How to find swift colonies

Swifts colonies are found in towns - if you see them over lakes or gravel pits they are feeding and their nest sites could be miles away.

If you find some low screaming or nesting swifts, they may be nesting nearby so don't forget to let us know.

Listen for screaming

Swifts spend much of the day high in the sky feeding on aerial plankton but come down to their nests on spring and summer evenings with food for their young. They forming screaming parties near their nest sites, and the best way to find them is to listen for them screaming.

Look up

The swifts approach their nests very fast and just disappear into a hole - in eaves, wall, towers, churches, and almost anywhere they can find a place at least two storeys high. So, to find their nest sites you have to look up, near buildings - often older houses and taller places.

Don't confuse similar birds

Here's how to tell the difference:

Common swift

Common swift

Common swift

  • Seen in towns
  • Dark brown/blackish
  • Flies very fast
  • Often in groups
  • High in the air unless near nest
  • Distinctive outline
  • Streamlined shape
  • Screams around buildings where nests might be

Barn swallow

Barn swallow

Barn swallow

  • Seen in the countryside
  • Much more colourful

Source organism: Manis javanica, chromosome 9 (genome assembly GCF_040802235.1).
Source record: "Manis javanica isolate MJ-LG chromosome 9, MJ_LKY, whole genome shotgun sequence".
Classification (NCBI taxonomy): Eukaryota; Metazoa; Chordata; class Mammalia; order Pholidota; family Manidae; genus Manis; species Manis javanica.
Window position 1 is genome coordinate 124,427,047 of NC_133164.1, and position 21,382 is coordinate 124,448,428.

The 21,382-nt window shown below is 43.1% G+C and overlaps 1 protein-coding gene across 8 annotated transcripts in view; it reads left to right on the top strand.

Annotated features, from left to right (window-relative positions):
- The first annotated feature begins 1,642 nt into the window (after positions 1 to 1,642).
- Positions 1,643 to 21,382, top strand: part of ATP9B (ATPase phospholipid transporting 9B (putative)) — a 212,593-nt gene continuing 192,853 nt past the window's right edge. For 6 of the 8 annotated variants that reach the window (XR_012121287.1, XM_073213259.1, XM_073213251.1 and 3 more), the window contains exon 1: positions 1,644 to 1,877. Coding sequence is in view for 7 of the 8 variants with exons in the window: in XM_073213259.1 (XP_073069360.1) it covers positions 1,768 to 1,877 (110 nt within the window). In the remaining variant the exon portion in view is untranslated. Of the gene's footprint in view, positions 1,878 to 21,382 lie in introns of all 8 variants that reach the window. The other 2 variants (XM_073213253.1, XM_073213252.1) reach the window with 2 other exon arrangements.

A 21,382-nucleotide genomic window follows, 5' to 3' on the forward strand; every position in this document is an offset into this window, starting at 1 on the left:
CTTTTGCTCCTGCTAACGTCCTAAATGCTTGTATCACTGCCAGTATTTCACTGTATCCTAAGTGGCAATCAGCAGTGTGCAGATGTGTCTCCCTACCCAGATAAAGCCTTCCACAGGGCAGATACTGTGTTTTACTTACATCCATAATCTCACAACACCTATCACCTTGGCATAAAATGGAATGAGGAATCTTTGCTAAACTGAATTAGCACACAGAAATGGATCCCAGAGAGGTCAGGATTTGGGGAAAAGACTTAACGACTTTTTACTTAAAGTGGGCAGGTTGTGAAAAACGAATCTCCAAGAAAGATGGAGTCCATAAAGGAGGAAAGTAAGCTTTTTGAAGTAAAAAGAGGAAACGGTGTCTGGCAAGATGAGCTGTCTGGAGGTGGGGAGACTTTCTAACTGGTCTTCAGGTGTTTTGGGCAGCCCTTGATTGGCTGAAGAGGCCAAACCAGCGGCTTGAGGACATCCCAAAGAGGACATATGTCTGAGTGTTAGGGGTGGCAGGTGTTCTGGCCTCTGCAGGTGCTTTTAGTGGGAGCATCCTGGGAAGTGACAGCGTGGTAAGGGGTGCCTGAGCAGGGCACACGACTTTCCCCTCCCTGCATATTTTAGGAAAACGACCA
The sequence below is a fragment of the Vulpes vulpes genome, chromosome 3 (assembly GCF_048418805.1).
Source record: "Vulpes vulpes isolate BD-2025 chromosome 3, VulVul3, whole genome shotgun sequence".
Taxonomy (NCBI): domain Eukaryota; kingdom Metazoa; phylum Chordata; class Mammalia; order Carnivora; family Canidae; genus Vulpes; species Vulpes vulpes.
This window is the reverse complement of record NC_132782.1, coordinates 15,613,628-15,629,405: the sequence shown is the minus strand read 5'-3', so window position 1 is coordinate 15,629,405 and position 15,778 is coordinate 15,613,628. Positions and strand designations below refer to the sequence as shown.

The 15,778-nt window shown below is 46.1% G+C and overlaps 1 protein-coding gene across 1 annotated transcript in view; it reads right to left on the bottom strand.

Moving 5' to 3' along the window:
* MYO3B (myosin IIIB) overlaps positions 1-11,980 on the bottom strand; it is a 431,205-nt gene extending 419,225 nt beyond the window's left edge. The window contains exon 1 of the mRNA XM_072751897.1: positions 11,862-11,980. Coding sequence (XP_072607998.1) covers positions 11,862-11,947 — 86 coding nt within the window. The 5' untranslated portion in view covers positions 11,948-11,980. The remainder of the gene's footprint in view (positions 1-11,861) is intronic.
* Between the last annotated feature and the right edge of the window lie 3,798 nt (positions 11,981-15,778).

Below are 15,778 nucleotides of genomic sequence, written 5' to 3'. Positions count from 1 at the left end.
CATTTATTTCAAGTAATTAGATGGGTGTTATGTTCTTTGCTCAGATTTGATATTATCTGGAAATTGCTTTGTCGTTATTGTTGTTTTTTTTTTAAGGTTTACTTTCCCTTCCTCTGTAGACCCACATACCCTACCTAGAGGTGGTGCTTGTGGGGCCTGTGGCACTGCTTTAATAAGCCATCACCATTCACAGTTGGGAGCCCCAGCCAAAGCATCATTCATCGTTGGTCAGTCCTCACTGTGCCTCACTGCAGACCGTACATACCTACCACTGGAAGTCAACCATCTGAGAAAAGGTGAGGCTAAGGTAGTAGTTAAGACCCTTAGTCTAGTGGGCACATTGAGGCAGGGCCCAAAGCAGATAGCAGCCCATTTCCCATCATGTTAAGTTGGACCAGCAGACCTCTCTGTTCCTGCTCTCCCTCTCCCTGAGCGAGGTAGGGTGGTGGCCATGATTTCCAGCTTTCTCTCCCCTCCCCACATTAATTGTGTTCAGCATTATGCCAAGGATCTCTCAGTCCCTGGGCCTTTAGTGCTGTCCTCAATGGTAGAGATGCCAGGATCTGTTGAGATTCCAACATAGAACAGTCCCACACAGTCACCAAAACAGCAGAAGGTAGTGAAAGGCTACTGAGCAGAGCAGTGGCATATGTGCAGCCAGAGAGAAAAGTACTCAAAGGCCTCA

• Pale underneath
  • Long tail streamers
  • Lower in the sky
  • Flaps their wings
  • Less streamlined
  • Do not scream, they twitter!

House martin

House martin

House martin

  • Seen in towns
  • Becoming more rare
  • White rump
  • Obvious nest of mud on walls
  • Fly more slowly
  • Much flapping of wings
  • Less streamlined
  • Does not scream, more a twittering sound

Sand martin

Sand martin

Sand martin

  • Seen over water
  • Seen in sand pits
  • Brown in colour
  • Pale underneath
  • Shorter tail
  • Less sleek wings
  • Less streamlined
  • Does not scream

Record your results

You can print a record sheet to take out with you - don't forget to let us know what you find when you get home.

Let us know what you find

Send us your data

Thank you! We'll use it to create a map of swift sites in our Valley